AHAs exfoliate dead skin cells and moisturize the skin.4 Their main action is to facilitate desmosomal degradation leading to an increase in corneocyte desquamation, an increase in cytokines and increased epidermal proliferation.5 There is also as an increase in hyaluronic acid (which holds 1000x times its weight in water)5,6 and this might be one of the causes of increased skin ‘plumpness’.6 By normalizing corneocyte cohesion, the stratum corneum is thinned and smoother and more flexible (even at low relative humidity7), and the formation of dry flaky scales is reduced .8 The overall result is skin which looks and feels better.8

Claims that AHAs reverse photodamage and reduce wrinkles, brown spots and roughness are somewhat controversial and are currently being reviewed by the Cosmetic, Toiletry and Fragrance Association (CTFA), the FDA and the Federal Trade Comission (FTC).4 Several aspects concerning the mechanism of action of AHAs are still unknown. In particular, little is known about the correlation between the histopathological and functional changes in the stratum corneum induced by AHA treatment.8 Studies have suggested that treatment with AHAs produce significant reversal of epidermal and dermal markers of photoaging.9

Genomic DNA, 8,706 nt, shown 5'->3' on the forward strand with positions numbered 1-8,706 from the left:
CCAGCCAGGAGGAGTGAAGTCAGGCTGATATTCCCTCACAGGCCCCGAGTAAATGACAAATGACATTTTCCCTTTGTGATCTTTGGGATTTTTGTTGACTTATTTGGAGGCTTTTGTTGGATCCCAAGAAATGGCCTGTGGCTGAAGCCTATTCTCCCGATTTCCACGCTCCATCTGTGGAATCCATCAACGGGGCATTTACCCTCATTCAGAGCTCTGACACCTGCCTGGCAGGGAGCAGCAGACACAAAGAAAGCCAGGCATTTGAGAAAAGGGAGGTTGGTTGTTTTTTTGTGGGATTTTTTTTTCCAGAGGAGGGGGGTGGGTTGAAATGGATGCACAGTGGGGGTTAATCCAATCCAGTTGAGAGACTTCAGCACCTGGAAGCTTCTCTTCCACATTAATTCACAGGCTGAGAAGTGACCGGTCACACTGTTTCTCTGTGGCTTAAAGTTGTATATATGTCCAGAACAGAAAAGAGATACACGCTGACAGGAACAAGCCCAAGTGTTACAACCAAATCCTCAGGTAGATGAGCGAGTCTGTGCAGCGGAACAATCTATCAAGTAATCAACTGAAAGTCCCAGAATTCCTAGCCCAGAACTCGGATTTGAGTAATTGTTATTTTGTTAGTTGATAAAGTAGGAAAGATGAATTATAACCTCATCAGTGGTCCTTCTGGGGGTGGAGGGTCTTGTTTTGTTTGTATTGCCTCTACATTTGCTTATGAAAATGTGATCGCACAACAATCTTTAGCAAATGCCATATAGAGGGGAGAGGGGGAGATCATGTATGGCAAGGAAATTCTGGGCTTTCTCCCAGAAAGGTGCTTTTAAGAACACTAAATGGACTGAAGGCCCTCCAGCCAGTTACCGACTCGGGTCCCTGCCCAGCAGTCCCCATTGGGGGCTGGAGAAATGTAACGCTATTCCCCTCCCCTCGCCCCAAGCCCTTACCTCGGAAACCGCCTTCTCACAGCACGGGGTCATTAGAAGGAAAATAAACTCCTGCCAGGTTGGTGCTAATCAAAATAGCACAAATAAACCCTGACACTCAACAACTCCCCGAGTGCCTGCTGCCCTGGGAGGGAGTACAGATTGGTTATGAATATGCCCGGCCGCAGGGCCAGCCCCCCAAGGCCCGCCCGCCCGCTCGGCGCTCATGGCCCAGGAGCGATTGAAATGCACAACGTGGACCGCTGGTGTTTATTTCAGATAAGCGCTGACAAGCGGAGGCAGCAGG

Therapeutic use

The end use is critical – is it to be used as a cosmeceutical, a dermatologic application or as a chemical peel?10

Formulation is more important than concentration alone.5 Bioavailability of the AHA is a major determinant; for example a high concentration of AHA near neutral pH is ineffective because the bioavailability is miniscule. At the other extreme, at low pH even small concentrations can be effective because a major amount of the AHA is available.6 The more free acid, the more biologic activity.5